Xiaodong Cheng, PhD
Xiaodong Cheng, PhD

Recent research on “Epac1 inhibition ameliorates pathological angiogenesis through coordinated activation of Notch and suppression of VEGF signaling” from the collaboration between the labs of Xiaodong Cheng, PhD, professor in the Department of Integrative Biology and Pharmacology, and Wenbo Zhang, PhD, professor in the Department of Ophthalmology and Visual Sciences at UTMB has been published in the January issue of Science Advances.

Fang Mei, MD, assistant professor; and Wenli Yang, PhD, research associate in the Department of Integrative Biology and Pharmacology; as well as Hua Liu, PhD, assistant professor of ophthalmology & visual sciences at UTMB, are the co-first authors of the paper.

Cheng’s research focuses on the stress response signal cyclic adenosine monophosphate (cAMP), which is significant in managing many physiological and pathophysiological processes, while Zhang’s research focuses on mechanism of ischemic retinopathy. In the collaborated work, they examined the roles of exchange proteins directly activated by cAMP (Epac), specifically Epac1, in the formation of new blood vessels from existing vasculature, a process called angiogenesis. While physiological angiogenesis is vital for normal growth and development, pathological angiogenesis plays important roles in abnormal vessel growth, which contributes to the pathogenesis of diverse human diseases such as cancer, retinopathies, and cardiovascular disorders.

The collaborators began their research by using a proven mouse model of retinopathy of prematurity (ROP) called oxygen induced retinopathy (OIR). ROP occurred after World War II, when advanced technology allowed physicians to save babies born prematurely by placing them in incubators. However, the increased oxygen proved harmful to the development of the growth of the babies’ eyes causing blindness.

Scientists soon connected that babies born prematurely are very similar to rodent babies, who are born blind for the first week of their life, in that their retinas are not fully developed at the time of birth. The OIR mouse model has since become a powerful tool for studying vascular pathology in the retina.

Cheng and Zhang’s teams discovered that Epac1 is not required for the normal retinal development. However, they found that the levels of cAMP and Epac1 were increased in the OIR model, that knockout mice without Epac1 showed less uncontrolled neovascularization, essentially protecting the mice from pathogenic angiogenesis. Researchers validated the role of Epac1 in pathogenic angiogenesis using two additional rodent models, carotid artery ligation and Matrigel plus assays.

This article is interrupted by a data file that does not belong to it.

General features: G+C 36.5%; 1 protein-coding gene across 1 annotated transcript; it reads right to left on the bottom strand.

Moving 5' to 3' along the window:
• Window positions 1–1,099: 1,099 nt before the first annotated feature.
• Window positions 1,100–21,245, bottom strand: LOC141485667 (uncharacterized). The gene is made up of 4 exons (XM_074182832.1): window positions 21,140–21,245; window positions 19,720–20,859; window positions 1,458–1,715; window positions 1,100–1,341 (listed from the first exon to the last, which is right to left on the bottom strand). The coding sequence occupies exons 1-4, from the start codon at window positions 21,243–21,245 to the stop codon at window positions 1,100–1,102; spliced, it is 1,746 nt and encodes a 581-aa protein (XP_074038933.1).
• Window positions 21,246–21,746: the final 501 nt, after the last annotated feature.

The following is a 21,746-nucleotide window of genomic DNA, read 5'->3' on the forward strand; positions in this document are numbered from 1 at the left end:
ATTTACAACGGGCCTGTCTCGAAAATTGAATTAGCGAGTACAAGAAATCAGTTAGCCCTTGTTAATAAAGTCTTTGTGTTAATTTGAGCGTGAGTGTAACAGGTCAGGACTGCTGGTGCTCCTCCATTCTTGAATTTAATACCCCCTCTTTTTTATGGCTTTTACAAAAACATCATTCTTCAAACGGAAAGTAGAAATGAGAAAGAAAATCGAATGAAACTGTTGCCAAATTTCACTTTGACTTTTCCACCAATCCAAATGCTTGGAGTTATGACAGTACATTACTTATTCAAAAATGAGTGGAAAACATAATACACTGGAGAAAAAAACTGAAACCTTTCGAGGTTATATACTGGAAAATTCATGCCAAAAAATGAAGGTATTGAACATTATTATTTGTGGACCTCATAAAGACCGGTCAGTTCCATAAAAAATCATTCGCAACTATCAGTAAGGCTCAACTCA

“One of the exciting discoveries in the study is that blockade of Epac1 results in less retinal neovascularization and more vascular repair (less avascular area),” Liu said. “This feature is highly desirable in clinic as current anti-VEGF agents block both pathological and physiological angiogenesis, and repeated injections are needed since retinal ischemia persists.”

“Of course, the puzzle is, why are these molecules important for pathogenic angiogenesis,” Cheng continued. “Why are they not important for normal vascular formation? We needed to understand the mechanism in order to answer that question.”

An abundance of literature already exists on normal angiogenesis. The vascular endothelial growth factor (VEGF), which stimulates the growth of new blood vessels, works with Notch signaling in a yin-and-yang sort of way to produce the healthy growth of blood vessels. Notch signaling works as a communicator between two cells and serves as a counter-balance factor to VEGF to ensure order of the growth of new vessels.

“What we found, unsurprisingly, is the Epac pathway can synergize with the VEGF pathway to enhance it,” Cheng said. “What we didn’t anticipate to see is that not only does the Epac pathway synergize VEGF, but it also blocks the Notch pathway.”

This occurs because Epac is a stress signal, which is activated in pathogenic conditions. During regular growth, the cAMP protein is not activated which leaves the VEGF and Notch pathways to perform normally. However, under conditions of stress, the cAMP and Epac1 levels increase, causing a heightened activation in Epac which synergizes with the VEGF while blocking the Notch signaling to propel uncontrolled neovascularization and pathologic angiogenesis.

“It was important that we established a clear role that the Epac pathway plays in pathogenic angiogenesis and provided an interesting mechanism for that,” Cheng said. “This opens up potential for developing additional novel therapeutic treatments for the types of vascular proliferative diseases like diabetic retinopathy, which is the leading cause of blindness among the working-age population.”

According to the United States Centers for Disease Control and Prevention, more than 30 million Americans suffer from diabetes, with a third of that population aged 40 or over also suffering from diabetic retinopathy and related diabetic eye disease.

The Epac proteins are an excellent target for developing drugs, because of predicted low on-target toxicity. Since the protein is already known to not play an important role in normal function, it can be targeted therapeutically with much less risk of toxicity.

“Of course, the challenge is developing a very specific modulator to control that, an active area of research in our laboratory” Cheng said. “That’s what is exciting. This has opened up our understanding of the role the signal pathways play in these pathogenic conditions and identifies a novel and exciting drug target for these diseases.”